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!Download ♶ The Way We Live Now ♦ Trollope Did Not Write For Posterity, Observed Henry James He Wrote For The Day, The Moment But These Are Just The Writers Whom Posterity Is Apt To Put Into Its Pocket Considered By Contemporary Critics To Be Trollope S Greatest Novel, The Way We Live Now Is A Satire Of The Literary World Of London In The S And A Bold Indictment Of The New Power Of Speculative Finance In English Life I Was Instigated By What I Conceived To Be The Commercial Profligacy Of The Age, Trollope Said His Story Concerns Augustus Melmotte, A French Swindler And Scoundrel, And His Daughter, To Whom Felix Carbury, Adored Son Of The Authoress Lady Carbury, Is Induced To Propose Marriage For The Sake Of Securing A Fortune Trollope Knew Well The Difficulties Of Dealing With Editors, Publishers, Reviewers, And The Public His Portrait Of Lady Carbury, Impetuous, Unprincipled, And Unswervingly Devoted To Her Own Self Promotion, Is One Of His Finest Satirical AchievementsHis Picture Of Late Nineteenth Century England Is Of A Society On The Verge Of Moral Bankruptcy, Where The Traditional Virtues Of Tory Squirearchy, Represented By Roger Carbury, Prove To Be No Match For The Financial Genius Of Augustus Melmotte In The Way We Live Now Trollope Combines His Talents As A Portraitist And His Skills As A Storyteller To Give Us Life As It Was Lived Than A Hundred Years Ago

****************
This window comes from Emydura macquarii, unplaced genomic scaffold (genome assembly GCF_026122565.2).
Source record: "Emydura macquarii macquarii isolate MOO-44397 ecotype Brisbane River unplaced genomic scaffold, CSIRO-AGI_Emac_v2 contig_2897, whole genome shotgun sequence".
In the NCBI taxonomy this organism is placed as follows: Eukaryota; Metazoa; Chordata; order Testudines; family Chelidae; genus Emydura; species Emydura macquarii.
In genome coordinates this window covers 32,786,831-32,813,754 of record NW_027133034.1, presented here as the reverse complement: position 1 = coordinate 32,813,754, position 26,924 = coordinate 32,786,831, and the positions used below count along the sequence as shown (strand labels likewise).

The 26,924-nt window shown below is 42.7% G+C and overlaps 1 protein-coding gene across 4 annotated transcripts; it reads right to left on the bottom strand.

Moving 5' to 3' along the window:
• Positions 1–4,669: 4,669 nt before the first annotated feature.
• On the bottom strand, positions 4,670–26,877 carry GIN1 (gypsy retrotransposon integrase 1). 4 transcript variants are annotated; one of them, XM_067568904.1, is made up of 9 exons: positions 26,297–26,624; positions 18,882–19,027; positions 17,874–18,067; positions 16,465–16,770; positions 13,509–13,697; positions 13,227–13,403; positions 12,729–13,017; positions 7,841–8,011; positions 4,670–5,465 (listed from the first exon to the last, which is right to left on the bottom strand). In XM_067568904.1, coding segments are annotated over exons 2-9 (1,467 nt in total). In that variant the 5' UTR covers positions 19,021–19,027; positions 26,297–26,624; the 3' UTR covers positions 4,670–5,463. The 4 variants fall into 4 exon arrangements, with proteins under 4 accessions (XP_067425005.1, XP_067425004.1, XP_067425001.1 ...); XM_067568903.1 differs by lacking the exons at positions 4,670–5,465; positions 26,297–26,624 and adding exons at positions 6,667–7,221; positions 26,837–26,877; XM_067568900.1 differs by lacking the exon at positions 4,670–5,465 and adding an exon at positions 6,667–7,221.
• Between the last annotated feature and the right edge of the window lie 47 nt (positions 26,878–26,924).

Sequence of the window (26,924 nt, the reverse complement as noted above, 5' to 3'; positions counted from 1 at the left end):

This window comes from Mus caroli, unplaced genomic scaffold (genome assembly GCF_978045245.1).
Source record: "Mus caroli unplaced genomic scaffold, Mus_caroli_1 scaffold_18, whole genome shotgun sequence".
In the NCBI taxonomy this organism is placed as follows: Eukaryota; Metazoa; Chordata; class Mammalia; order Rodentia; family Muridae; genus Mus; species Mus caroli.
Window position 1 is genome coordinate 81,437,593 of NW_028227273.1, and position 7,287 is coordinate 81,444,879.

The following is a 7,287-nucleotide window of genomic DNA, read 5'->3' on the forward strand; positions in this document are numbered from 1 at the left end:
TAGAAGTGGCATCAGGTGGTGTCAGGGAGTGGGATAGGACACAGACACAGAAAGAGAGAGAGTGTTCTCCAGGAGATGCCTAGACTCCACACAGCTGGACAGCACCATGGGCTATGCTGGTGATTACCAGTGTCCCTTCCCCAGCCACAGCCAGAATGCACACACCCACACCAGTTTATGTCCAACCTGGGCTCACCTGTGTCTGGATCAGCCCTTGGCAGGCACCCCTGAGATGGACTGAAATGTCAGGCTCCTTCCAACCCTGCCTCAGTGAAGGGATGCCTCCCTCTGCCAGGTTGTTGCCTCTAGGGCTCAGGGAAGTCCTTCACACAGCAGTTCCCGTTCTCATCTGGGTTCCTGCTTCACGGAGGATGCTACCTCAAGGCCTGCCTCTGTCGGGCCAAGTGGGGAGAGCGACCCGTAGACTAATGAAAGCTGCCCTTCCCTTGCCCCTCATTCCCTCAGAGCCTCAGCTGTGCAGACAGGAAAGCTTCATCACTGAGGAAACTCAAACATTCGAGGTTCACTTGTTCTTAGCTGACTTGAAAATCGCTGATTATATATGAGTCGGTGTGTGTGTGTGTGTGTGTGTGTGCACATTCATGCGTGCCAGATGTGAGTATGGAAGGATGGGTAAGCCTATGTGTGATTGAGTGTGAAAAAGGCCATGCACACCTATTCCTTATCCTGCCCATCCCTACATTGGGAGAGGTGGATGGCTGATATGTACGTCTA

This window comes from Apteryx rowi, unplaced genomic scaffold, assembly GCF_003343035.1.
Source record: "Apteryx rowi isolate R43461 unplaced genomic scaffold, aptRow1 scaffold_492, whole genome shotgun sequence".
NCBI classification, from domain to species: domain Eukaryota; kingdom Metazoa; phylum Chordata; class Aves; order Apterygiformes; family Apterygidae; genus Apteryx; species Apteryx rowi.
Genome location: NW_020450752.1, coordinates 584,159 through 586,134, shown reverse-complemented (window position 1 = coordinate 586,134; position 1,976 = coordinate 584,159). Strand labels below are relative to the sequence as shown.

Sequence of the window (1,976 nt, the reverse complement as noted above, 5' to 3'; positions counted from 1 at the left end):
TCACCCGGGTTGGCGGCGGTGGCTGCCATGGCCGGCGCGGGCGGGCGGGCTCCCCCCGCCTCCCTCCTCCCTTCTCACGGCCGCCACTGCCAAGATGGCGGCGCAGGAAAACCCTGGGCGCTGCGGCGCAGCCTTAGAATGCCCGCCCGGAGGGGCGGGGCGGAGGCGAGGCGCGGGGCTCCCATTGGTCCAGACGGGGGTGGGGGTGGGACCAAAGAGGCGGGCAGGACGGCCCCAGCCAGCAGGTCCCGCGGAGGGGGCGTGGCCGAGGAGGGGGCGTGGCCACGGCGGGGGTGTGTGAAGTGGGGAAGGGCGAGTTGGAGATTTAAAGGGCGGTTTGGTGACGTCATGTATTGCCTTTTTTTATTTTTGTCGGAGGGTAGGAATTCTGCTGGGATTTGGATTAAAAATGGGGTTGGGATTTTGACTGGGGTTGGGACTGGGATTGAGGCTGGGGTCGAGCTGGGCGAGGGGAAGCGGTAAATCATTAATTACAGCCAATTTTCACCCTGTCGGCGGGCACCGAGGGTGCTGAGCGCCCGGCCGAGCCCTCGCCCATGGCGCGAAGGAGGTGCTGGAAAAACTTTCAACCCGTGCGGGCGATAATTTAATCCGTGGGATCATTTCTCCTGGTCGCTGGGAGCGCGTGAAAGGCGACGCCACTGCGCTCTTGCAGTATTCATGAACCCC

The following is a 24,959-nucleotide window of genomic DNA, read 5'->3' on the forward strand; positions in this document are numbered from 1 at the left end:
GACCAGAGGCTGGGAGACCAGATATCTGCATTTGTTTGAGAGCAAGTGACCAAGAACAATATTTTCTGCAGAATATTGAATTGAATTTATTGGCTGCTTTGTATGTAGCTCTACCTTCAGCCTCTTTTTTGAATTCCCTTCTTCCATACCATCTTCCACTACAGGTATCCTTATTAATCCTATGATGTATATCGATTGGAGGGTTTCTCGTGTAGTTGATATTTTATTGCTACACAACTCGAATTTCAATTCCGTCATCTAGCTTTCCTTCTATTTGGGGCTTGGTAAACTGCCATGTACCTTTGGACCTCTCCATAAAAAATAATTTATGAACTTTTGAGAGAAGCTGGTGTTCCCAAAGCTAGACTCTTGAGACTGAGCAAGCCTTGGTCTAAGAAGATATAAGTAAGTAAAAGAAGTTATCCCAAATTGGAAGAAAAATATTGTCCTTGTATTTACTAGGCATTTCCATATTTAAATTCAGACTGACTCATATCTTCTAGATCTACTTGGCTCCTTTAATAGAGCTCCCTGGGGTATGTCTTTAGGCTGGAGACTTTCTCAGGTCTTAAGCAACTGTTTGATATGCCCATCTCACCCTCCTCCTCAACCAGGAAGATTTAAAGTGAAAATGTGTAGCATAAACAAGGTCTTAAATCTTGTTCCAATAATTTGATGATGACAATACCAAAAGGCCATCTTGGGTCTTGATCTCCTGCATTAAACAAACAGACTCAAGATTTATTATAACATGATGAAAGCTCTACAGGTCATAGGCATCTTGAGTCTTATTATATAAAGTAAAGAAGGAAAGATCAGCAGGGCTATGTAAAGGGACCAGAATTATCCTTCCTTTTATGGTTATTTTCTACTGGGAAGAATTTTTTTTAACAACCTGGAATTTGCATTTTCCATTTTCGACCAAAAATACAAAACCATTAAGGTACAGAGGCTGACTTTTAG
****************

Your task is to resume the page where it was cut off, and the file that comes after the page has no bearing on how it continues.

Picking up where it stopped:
Given up for now, probably for ever Too many Victorian novelists thought the only subject they could possibly make a novel out of was the broad satire of the upper classes, these awful families with their country houses in Berkshire and their town houses in Westland Square and the huge comedy of their attempts to make Good Marriages and the endless parade of bad sons who gamble away the family porcelain so their brilliant sisters must marry fat old Lords and they all go to balls that all get a 50 page description and they all play cards and they all eat and eat and eat and their repulsive lifestyle is propped up by a grey army of nameless servants one of whom occasionally dies and inconveniences everyone because the peacock s brains will now have to be the eighth course not the fifth course, so you have Clarissa, Evelina, all the novels of Jane Austen, Vanity Fair the best of the bunch , The Tenant of Wildfell Hall the Leonard Cohen version , The Portrait of a Lady, The Forsyte Saga and so forth, many books, many authors, same subject.If I had come across The Way we Live Now before Vanity Fair probably it would have been Vanity Fair that I gave up, because these are the same thing, or less, and that would have been a great pity, because Vanity Fair is GREAT so for me Anthony Trollope was the comedian who came on stage and cracked all the jokes the previous guy had just cracked. A great novel, perhaps Trollope s best But it s not the one I usually recommend to those who have never read Trollope and want to try him For one thing, it s very long For another, it s pretty dark There are a lot of characters in this novel, and almost every one of them views money as the summum bonum That, after all, is the way we live now.At the center of the novel is Augustus Melmotte, an ill mannered foreigner of undetermined background, with whom in better times, Trollope believes, no honorable person would have had anything to do But Melmotte is very, very rich or at least he appears to be very, very rich so people who should know better, people who a generation earlier would have been true gentlemen an ideal that was very important to Trollope , are falling over themselves to associate themselves with this mysterious foreigner As Trollope says in many of his novels, paraphrasing Shakespeare, they think they can touch pitch and not be defiled although it may be accurate to say that many of the characters in The Way We Live Now think that if they touch pitch, they won t care very much that they are defiled It s the way we live now.There are lots of other disreputable characters, too One of my favorites is the seductive Winifred Hurtle, who, they say and I love this detail shot a man in Oregon.If you saw the PBS dramatization of this novel a few years ago, please don t use that to judge this novel I love Masterpiece Theatre, but it did not begin to do justice to the richness of this novel. The that I read Victorian literature the I am convinced that back in those days it was all about authors showing off The educated public who could actually read and write were in much smaller proportion to the whole society than today These people wanted to spend their hard earned shillings on something that was truly worth their time and money The thought of watching television or films to fill people s downtime would not appear until another half century or so So what did people do to entertain them and fill their time when they weren t working They read BIG ASS books Books such as Bleak House, Middlemarch, Vanity Fair, and this monstrosity, The Way We Live Now, were all and still are enormously popular All hailed as masterpieces, all over 800 pages long, all demanding time and attention than your overly possessive girlfriend Yet these books still are read today from cover to cover and are placed prominently on all bookstore shelves My next question for you is this Is reading a BIG ASS book such as The Way We Live Now, really worth my time and attention Or am I better off turning on the television and watching reality TV which is obviously less difficult, no less time consuming, and requires significantly less brain power My answer is simple I believe that a book such as TWWLN is worth the time and effort We read these old BIG ASS books because they take us to a long bygone time free from reality television, iPhones, and emails They keep our minds sharp and words plentiful They explore human imagination and they simultaneously entertain us And they do so for what seems to be an eternity.But what about TWWLN How does this book, Trollope s most famous novel, stand out as an absorbing read in its own right Well, the first thing that I have to say about this is that Trollope s writing here is about as good as it gets in the English language Trollope, like his peers Collins and Dickens, is a master wordsmith He can take an ordinary sentence and turn it into something clever and delicious The second thing, which concerns plotting, is that this book is very average The central plot concerning a Ponzi scheme initiated by a notorious French swindler among the aristocrat class of Victorian London was in itself groundbreaking and original However, the various subplots which incorporate love triangles galore and the tedious drama and woes of marrying for money seem a little tired Obviously, this book, written as a social commentary, dwelled upon these themes because they were the concerns of the time My only issue with this is that these themes, like much of Victorian literature, follows too much in the footsteps of Jane Austin and doesn t really add anything too imaginative to the genre Also, I believe the love triangles were a little too numerous and various characters could have been removed to enhance the pacing of the novel Regardless of some of the flaws of this novel, I believe that TWWLN was a thoroughly enjoyable read and contained some of the most interesting and lifelike characters in all of literature Trollope was known for his consistency so I will continue to explore his work With over 40 novels written by his pen, there is a lot of ground to cover Yet, TWWLN, has satisfied my current desire to read Trollope At least for now. I can see why people speak of The Way We Live Now 1875 as Trollope s masterpiece It s quite superb It s a vast novel a hundred chapters , but it never dragged in the least for me Trollope is fairly light on description and leans hard on dialogue, with which he has a wonderfully deft touch I was always rather suspicious about this book when I read about its subject matter I knew it was about a parvenu financier of suspiciously foreign origins, who was supposed to embody the corruption of the modern world and I imagined it would be rather conservative and xenophobic in its values In fact, it s nothing of the kind It s the aristocratic Londoners who allow themselves to be bewitched by Augustus Melmotte s dubiously acquired lucre who come in for the keenest of Trollope s satirical barbs Melmotte himself, though certainly a monster, is allowed to acquire a certain tragic grandeur in his painfully protracted fall from grace His illegitimate daughter Marie, meanwhile, who spends most of the novel being dangled as prey for impecunious titled fortune hunters, finishes up as a splendid, scene stealing, table turning heroine for me the standout character of the book The chief moral theme of TWWLN, as identified by Trollope in his autobiography, is the disturbingly contemporary one of the corrosive social effects of dishonesty when gilded by wealth and power London in the 1870s is portrayed here as feverishly enthralled to money and disinclined to earn it by any form of solid labor Melmotte s dangerous games with the stock market are mirrored in the hapless, addictive gambling of the rabble of young London toffs who meet nightly in a louche club, the Beargarden a brilliantly rendered comic location In one tellingly symbolic scene, the handsome but rankly feckless anti hero Sir Felix Carbury trades a fistful of worthless Beargarden IOUs for an equally nebulous handful of Melmotte s mysteriously managed Mexican railway shares I broadly agree with Trollope s own judgment that the interest of the book lies with its wicked and foolish characters, but I think he is a little hard on himself when he dismisses as tedious the serious characters, who are the vehicles for the novel s main, entangled love story Hetta Carbury, Felix s sister Roger Carbury, their cousin and Hetta s rejected lover and Paul Montague, the young man Hetta loves I thought Roger, in particular, was subtly handled As a ruggedly honest country squire, the self declared representative of old fashioned values, his role initially seems to be that of moral antidote to the way we live now Trollope is too clever for that, however Although Roger is a mainly admirable character, he has his own flaws and snobberies and rigidities of judgment The answer to the glittering corruption of the modern world is not a retreat into the old I could go on for pages here this great, generous sprawl of a novel encompasses so many riches I haven t even mentioned the fabulous Winifred Hurtle, Paul s complicating, spirited former love interest, nor the scheming, amoral, but not entirely unendearing would be author Lady Carbury, Felix and Hetta s mother It is a sign of Trollope s quality that he can even carry off fairly well a sub plot involving a couple of Suffolk rustics, Ruby Ruggles and John Crumb, whose comic names and dialect tinged speech made me initially fear some cringeably patronizing let s laugh at the peasantry comic business One detail that struck me domestic violence against women features in the stories of Ruby, of Lady Carbury, and of Marie Melmotte, in all cases sympathetically treated That is a theme I don t remember coming up explicitly in many other Victorian novels, with the exception of Wilkie Collins s Man and Wife A word of advice, to end with, for anyone tempted to try this novel I was lured into reading it by watching an excellent 2001 BBC dramatization, which achieves the impressive feat of compressing its four hundred thousand odd words into a mere four episodes It didn t spoil the novel for me that I knew the plot before I started it s not the kind of work that depends crucially on suspense , and it was a pleasure to read it with Andrew Suchet s and Shirley s Henderson s unforgettable incarnations of Augustus and Marie Melmotte stamped on my mind. Who does not know that sudden thoughtfulness at waking, that first matutinal retrospection, and prospection, into things as they have been and are to be and the lowness of the heart, the blankness of hope which follows the first remembrance of some folly lately done, some word ill spoken, some money misspent or perhaps a cigar too much, or a glass of brandy and soda water which he should have left untasted And when things have gone well, how the waker comforts himself among the bedclothes as he claims for himself to be whole all over, teres atque rotundus so to have managed his little affairs that he has to fear no harm, and to blush inwardly at no errorIt took me a long time to write about this amazing book that I read about five months ago, but I am finally made the effort and rescued a rare inspiration to write a few lines with my thoughts Better later than never.With a satirical wit, Anthony Trollope creates in The Way We Live Now a fantastic melodrama with a large and rich cast of characters that together depict a scene of greed as corruption abounds while plots of marital intrigue thrive, as pretty much everyone is trying to get married Trollope s characters are each and every one of them different, as it is in real life As we read we discover that many are despicable, some are greedy while many others are naive and sweet, or simply vulnerable and weak It is a fact that his views on people led to a creation where just a few are noble.Reading The Way We Live Now, I realized that what makes this book great are its amazing characters, its dozen subplots, and a biting satirical wit Players, large and small, all wind up being interconnected in some way, as Trollope applied what he saw as greed, the pursuit of social connections and lack of class evident in London of his time.There is no doubt that Trollope s melodrama gifts us here with an amazing insight into human nature, that has not changed much with the passing of time Highly recommended. Not just the way they lived in Britain in 1873, but the way we live now in 2017 America Trollop wrote with sharp satiric intent about a certain class of dishonesty, dishonesty magnificent in its proportions, and climbing into high places, that has become at the same time so rampant and so splendid that there seems to be reason for fearing that men and women will be taught to feel that dishonesty, if it can become splendid, will cease to be abominable If dishonesty can live in a gorgeous palace with pictures on all its walls, and gems in all its cupboards, with marble and ivory in all its corners, and can give Apician dinners, and get into Parliament, and deal in millions, then dishonesty is not disgraceful, and the man dishonest after such a fashion is not a low scoundrel.Speculators grown great with rampant fraud at the highest levels of finance writers and newspaper editors peddling influence for favorable stories politicians buying businessmen and businessmen buying power women buying position through marriage wealthy young people who refuse all responsibility and waste both time and substance on frivolity Read this and wonder at how painfully familiar, how very timely it all seems. I first read this book back in hmm 1998 1999 Loved it, and was inspired to pull it off the shelf for a re read in light of the unfolding financial collapse bail out Everything I read about Wall Street firms reminds me of the 4 guys gambling in their private club, the Beargarden crazy web of credits and worthless IOUs, all the players betting money they don t have, each one making his bets based on what the others owe him, and no prospect of them ever being sufficiently sober and in funds to settle up And if a sober outsider should join their game with cash in hand, the 4 of them quickly fleece him of his ready money The game can t go on without periodic rescues by the useful Herr Vossner, who when called on will buy out the unbacked IOUs at high interest.And of course the players never, never pay their tailors or bootmakers that almost goes without saying all their resources go into the game, and the workers and vendors have to take endlessly deferred credit or nothing.The amazing thing is that Trollope was SATIRIZING the outrageous personal familial irresponsibility of upper class youth perhaps even Trollope would be surprised to see how our venerable and allegedly regulated banks and financial institutions have turned into a global Beargarden, gambling with the wealth of the entire country.THE WAY WE LIVE NOW, indeed. Virginia Woolf called Middlemarch one of the few English novels written for grown up people, one of my favorite things anyone s ever said about a book They re sortof surprisingly rare, right Top Five Novels For Grown Up People5 Remains of the Day4 War Peace3 Mrs Dalloway2 The Way We Live Now1 MiddlemarchHere s another book for grown up people It has that vertiginous insight into human nature It has a vast, complicated, working plot And it s about grown ups, by which I guess I mean that the plot doesn t revolve entirely around people courting each other or mucking about with swords Dickens does not write novels for grown up people I know, you re about to make an argument for Bleak House, and you might have something there but Trollope shares with him a bottomless sympathy for humans Melmotte is completely amoral, and he knows it, but Trollope does such a terrific job getting us into his head that I ended up almost rooting for him Respecting him for what he is, anyway ETA for the 2016 election season it s hard not to see a little proto Trump in that guy Of the many other characters spinning around in this mammoth panorama, Roger Carbury may be the hero of the book I feel like if anyone represents Trollope himself, it s Roger but he s also the least interesting character I found him not unlikable, not awful, but boring Although I liked his ending view spoiler sad and ambivalent in which he offers to be a father figure Put your tiny hand in mine, he says creepily hide spoiler As good the third time as the first A brilliant, engaging read, a fascinating exploration of money, power and class in the Victorian period.